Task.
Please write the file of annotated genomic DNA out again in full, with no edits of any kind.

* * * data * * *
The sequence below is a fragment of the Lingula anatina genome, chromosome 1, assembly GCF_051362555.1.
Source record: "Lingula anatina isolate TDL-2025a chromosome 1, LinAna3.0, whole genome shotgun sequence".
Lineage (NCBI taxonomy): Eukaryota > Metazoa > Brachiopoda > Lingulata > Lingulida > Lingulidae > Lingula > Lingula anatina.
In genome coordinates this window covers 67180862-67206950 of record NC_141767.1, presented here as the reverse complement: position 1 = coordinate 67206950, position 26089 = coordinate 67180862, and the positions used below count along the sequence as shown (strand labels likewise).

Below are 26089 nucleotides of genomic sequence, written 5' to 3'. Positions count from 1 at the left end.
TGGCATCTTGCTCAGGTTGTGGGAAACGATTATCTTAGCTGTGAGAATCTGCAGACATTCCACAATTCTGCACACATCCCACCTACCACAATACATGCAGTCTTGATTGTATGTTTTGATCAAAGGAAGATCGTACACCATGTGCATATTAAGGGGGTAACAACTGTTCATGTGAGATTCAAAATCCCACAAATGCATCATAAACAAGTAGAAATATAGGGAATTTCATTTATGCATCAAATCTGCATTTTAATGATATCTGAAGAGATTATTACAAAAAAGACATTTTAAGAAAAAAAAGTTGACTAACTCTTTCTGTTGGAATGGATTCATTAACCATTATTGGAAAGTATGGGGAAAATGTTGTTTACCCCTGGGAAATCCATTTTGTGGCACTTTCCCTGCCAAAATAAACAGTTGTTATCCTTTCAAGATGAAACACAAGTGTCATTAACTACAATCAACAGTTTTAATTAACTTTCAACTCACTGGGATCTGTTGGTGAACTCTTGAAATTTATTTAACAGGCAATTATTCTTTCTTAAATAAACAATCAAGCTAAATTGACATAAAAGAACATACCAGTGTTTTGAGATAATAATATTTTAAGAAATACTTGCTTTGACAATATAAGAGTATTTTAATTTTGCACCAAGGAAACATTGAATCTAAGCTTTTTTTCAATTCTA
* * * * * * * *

The sequence below is a fragment of the Lingula anatina genome, chromosome 1, assembly GCF_051362555.1.
Source record: "Lingula anatina isolate TDL-2025a chromosome 1, LinAna3.0, whole genome shotgun sequence".
Lineage (NCBI taxonomy): Eukaryota > Metazoa > Brachiopoda > Lingulata > Lingulida > Lingulidae > Lingula > Lingula anatina.
In genome coordinates this window covers 67180862-67206950 of record NC_141767.1, presented here as the reverse complement: position 1 = coordinate 67206950, position 26089 = coordinate 67180862, and the positions used below count along the sequence as shown (strand labels likewise).

Below are 26089 nucleotides of genomic sequence, written 5' to 3'. Positions count from 1 at the left end.
TGGCATCTTGCTCAGGTTGTGGGAAACGATTATCTTAGCTGTGAGAATCTGCAGACATTCCACAATTCTGCACACATCCCACCTACCACAATACATGCAGTCTTGATTGTATGTTTTGATCAAAGGAAGATCGTACACCATGTGCATATTAAGGGGGTAACAACTGTTCATGTGAGATTCAAAATCCCACAAATGCATCATAAACAAGTAGAAATATAGGGAATTTCATTTATGCATCAAATCTGCATTTTAATGATATCTGAAGAGATTATTACAAAAAAGACATTTTAAGAAAAAAAAGTTGACTAACTCTTTCTGTTGGAATGGATTCATTAACCATTATTGGAAAGTATGGGGAAAATGTTGTTTACCCCTGGGAAATCCATTTTGTGGCACTTTCCCTGCCAAAATAAACAGTTGTTATCCTTTCAAGATGAAACACAAGTGTCATTAACTACAATCAACAGTTTTAATTAACTTTCAACTCACTGGGATCTGTTGGTGAACTCTTGAAATTTATTTAACAGGCAATTATTCTTTCTTAAATAAACAATCAAGCTAAATTGACATAAAAGAACATACCAGTGTTTTGAGATAATAATATTTTAAGAAATACTTGCTTTGACAATATAAGAGTATTTTAATTTTGCACCAAGGAAACATTGAATCTAAGCTTTTTTTCAATTCTA